Editor's Note: This article is produced in collaboration with the Chongqing Institute of Foreign Studies as part of a series of ongoing reports exploring the city's abundant resources in intangible cultural heritages.
According to the ancients, sweetness is a pleasant flavor that can be tasted with the tongue. Sweet food is often associated with warmth and coziness everywhere. Firstly perceived by the tongue, the taste is often derived from sugar. Throughout Chinese culture, the character Tian is used to express joy and happiness. Jiangjin Rice Candy, an intangible cultural heritage of Chongqing, embodies these sentiments.
Jiangjin, located southwest of Chongqing, was named in honor of a major ferry crossing on the Yangtze River. Besides being a significant shipping hub and material distribution center along the Yangtze River, it is also a grain-producing region in eastern Sichuan. Moreover, Jiangjin Rice Candy was invented there in 1910.
"Without the Jijiang River meandering and the Yangtze River rushing forward, the mountains and rivers stand aside the ancient city walls. I lived inside the city and grew up with rice candy,” sings a well-known local song. Candy not only satisfies one's hunger but also serves as a snack for killing time. With a uniform thickness, rice candy is white as jade, sweet but not cloying, and crisp but not sticky.
Because of a century-long tradition, Jiangjin Rice Candy has retained its taste despite the passage of time and has become an imprinted memory of generations of Chongqing locals. In the past, this candy was known as fried rice sugar. From the 1930s and 1940s, Chongqing's streets were filled with calls for "dissolved fried rice sugar." Nowadays, crispy rice candy is an improved version of Taihezhai rice candy, invented by the Chen brothers.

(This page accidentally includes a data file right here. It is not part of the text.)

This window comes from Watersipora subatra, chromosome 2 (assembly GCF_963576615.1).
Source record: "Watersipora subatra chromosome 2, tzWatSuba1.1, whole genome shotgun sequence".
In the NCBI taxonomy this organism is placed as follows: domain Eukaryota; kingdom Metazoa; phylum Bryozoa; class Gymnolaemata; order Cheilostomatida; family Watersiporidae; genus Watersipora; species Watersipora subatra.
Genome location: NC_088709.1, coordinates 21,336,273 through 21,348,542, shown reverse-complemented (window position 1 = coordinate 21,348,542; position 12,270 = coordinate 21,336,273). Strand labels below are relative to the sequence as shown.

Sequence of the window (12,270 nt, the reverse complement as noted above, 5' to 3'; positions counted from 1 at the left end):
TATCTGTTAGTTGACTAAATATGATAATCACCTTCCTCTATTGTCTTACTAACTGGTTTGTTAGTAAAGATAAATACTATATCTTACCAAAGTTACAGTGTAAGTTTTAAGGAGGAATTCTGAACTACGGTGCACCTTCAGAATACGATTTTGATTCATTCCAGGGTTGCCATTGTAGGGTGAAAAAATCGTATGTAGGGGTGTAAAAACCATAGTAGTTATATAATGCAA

To make Jiangjin Rice Candy, the first step is to select high-quality glutinous rice, which is to be sieved, rinsed, soaked, and steamed. Once the rice has been processed, let it dry in the shade. The dried rice is then fried in oil in a pot over a light fire. Drain the oil after frying the rice until it puffs up. A mixture of fried rice, peanuts, walnuts, and other ingredients is then dipped in liquid sugar, which adheres them together. Stirring evenly is required here. In the end, the rice candy is rolled compactly, sliced, and packaged. You now have sweet and fragrant rice candy pieces in your hands.
To enrich its taste, its inheritors kept exploring and creating various flavors of rice candy, such as rose and pepper salt. Ingredients, recipes, and techniques have evolved over time, creating a rich and long history. There is also another way to taste Jiangjin Rice Candy, which is by dissolving it in hot water. Chongqing people love rice candy despite it being simple because it represents a taste they remember from childhood.
While much has changed over time, these cultural heritages remain. Due to the tireless efforts of groups of assiduous intangible cultural inheritors who have spread "warmth" with "sweetness," rice candy has transcended time and space. It continues to shimmer with new charm at different epochs.
Chinese script:Deng Juan Li Kangzi
Tutored by: Yang Xiyunfan
Translation: Wan Fengsha
Tutored by: Huang Yan Li Jie Ren Yi
Voice-over: Liang Shengdong
Tutored by: Zhang Yidan